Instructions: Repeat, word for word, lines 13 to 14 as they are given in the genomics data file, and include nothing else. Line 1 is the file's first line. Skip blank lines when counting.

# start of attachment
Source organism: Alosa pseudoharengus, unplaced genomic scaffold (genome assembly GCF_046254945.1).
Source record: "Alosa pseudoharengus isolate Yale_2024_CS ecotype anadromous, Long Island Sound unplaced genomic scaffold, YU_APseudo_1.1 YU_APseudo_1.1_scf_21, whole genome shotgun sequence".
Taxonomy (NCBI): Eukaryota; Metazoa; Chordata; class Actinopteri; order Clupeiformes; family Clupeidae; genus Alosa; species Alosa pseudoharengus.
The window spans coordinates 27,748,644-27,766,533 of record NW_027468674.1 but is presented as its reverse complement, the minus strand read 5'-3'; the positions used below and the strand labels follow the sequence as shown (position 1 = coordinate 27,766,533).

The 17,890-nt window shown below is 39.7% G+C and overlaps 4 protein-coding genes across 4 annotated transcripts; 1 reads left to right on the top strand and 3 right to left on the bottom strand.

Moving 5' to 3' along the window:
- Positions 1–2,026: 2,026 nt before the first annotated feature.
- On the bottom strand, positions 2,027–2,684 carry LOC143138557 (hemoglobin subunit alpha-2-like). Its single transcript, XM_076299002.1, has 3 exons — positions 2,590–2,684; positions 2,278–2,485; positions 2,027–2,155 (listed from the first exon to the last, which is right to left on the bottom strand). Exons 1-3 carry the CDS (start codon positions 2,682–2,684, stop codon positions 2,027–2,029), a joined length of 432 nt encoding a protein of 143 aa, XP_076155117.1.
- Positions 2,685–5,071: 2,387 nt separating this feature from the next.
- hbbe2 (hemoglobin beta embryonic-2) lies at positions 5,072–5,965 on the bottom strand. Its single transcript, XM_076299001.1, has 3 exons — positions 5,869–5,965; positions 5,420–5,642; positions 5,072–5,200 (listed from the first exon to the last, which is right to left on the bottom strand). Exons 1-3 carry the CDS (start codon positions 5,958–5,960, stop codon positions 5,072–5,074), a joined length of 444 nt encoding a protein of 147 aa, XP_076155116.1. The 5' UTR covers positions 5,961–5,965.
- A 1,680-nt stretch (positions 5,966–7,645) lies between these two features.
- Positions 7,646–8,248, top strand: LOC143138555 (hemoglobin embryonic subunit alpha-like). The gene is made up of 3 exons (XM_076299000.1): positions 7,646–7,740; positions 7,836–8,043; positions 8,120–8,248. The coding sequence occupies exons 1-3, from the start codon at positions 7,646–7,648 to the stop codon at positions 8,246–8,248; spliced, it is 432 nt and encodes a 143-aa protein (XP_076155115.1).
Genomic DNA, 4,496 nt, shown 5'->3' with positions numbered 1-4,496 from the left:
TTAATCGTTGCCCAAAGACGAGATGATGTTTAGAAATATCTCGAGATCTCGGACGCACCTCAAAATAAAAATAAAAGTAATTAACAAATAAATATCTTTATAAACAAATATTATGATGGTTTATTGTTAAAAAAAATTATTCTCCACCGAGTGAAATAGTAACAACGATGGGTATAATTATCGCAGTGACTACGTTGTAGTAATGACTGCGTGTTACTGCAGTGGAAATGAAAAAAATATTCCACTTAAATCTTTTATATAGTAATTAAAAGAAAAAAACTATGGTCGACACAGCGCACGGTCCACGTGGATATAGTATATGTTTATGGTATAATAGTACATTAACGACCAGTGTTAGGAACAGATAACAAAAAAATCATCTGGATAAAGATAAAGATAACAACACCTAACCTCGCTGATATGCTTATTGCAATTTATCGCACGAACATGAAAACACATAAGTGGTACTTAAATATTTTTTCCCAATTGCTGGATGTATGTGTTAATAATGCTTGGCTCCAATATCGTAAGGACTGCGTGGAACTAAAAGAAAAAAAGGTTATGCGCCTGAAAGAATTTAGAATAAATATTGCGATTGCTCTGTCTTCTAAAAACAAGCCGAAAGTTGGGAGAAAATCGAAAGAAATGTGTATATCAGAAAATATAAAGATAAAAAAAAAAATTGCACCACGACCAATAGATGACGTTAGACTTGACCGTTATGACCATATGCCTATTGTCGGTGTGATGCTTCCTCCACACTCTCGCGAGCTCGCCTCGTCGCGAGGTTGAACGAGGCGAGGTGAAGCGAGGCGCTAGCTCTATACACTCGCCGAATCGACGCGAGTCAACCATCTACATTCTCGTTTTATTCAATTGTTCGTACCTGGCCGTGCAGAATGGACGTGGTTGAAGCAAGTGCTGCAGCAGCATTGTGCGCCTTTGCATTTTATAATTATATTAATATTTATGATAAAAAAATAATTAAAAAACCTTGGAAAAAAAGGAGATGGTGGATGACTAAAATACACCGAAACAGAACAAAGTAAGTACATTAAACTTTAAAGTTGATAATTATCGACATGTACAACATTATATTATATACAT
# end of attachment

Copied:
Genomic DNA, 4,496 nt, shown 5'->3' with positions numbered 1-4,496 from the left:
TTAATCGTTGCCCAAAGACGAGATGATGTTTAGAAATATCTCGAGATCTCGGACGCACCTCAAAATAAAAATAAAAGTAATTAACAAATAAATATCTTTATAAACAAATATTATGATGGTTTATTGTTAAAAAAAATTATTCTCCACCGAGTGAAATAGTAACAACGATGGGTATAATTATCGCAGTGACTACGTTGTAGTAATGACTGCGTGTTACTGCAGTGGAAATGAAAAAAATATTCCACTTAAATCTTTTATATAGTAATTAAAAGAAAAAAACTATGGTCGACACAGCGCACGGTCCACGTGGATATAGTATATGTTTATGGTATAATAGTACATTAACGACCAGTGTTAGGAACAGATAACAAAAAAATCATCTGGATAAAGATAAAGATAACAACACCTAACCTCGCTGATATGCTTATTGCAATTTATCGCACGAACATGAAAACACATAAGTGGTACTTAAATATTTTTTCCCAATTGCTGGATGTATGTGTTAATAATGCTTGGCTCCAATATCGTAAGGACTGCGTGGAACTAAAAGAAAAAAAGGTTATGCGCCTGAAAGAATTTAGAATAAATATTGCGATTGCTCTGTCTTCTAAAAACAAGCCGAAAGTTGGGAGAAAATCGAAAGAAATGTGTATATCAGAAAATATAAAGATAAAAAAAAAAATTGCACCACGACCAATAGATGACGTTAGACTTGACCGTTATGACCATATGCCTATTGTCGGTGTGATGCTTCCTCCACACTCTCGCGAGCTCGCCTCGTCGCGAGGTTGAACGAGGCGAGGTGAAGCGAGGCGCTAGCTCTATACACTCGCCGAATCGACGCGAGTCAACCATCTACATTCTCGTTTTATTCAATTGTTCGTACCTGGCCGTGCAGAATGGACGTGGTTGAAGCAAGTGCTGCAGCAGCATTGTGCGCCTTTGCATTTTATAATTATATTAATATTTATGATAAAAAAATAATTAAAAAACCTTGGAAAAAAAGGAGATGGTGGATGACTAAAATACACCGAAACAGAACAAAGTAAGTACATTAAACTTTAAAGTTGATAATTATCGACATGTACAACATTATATTATATACAT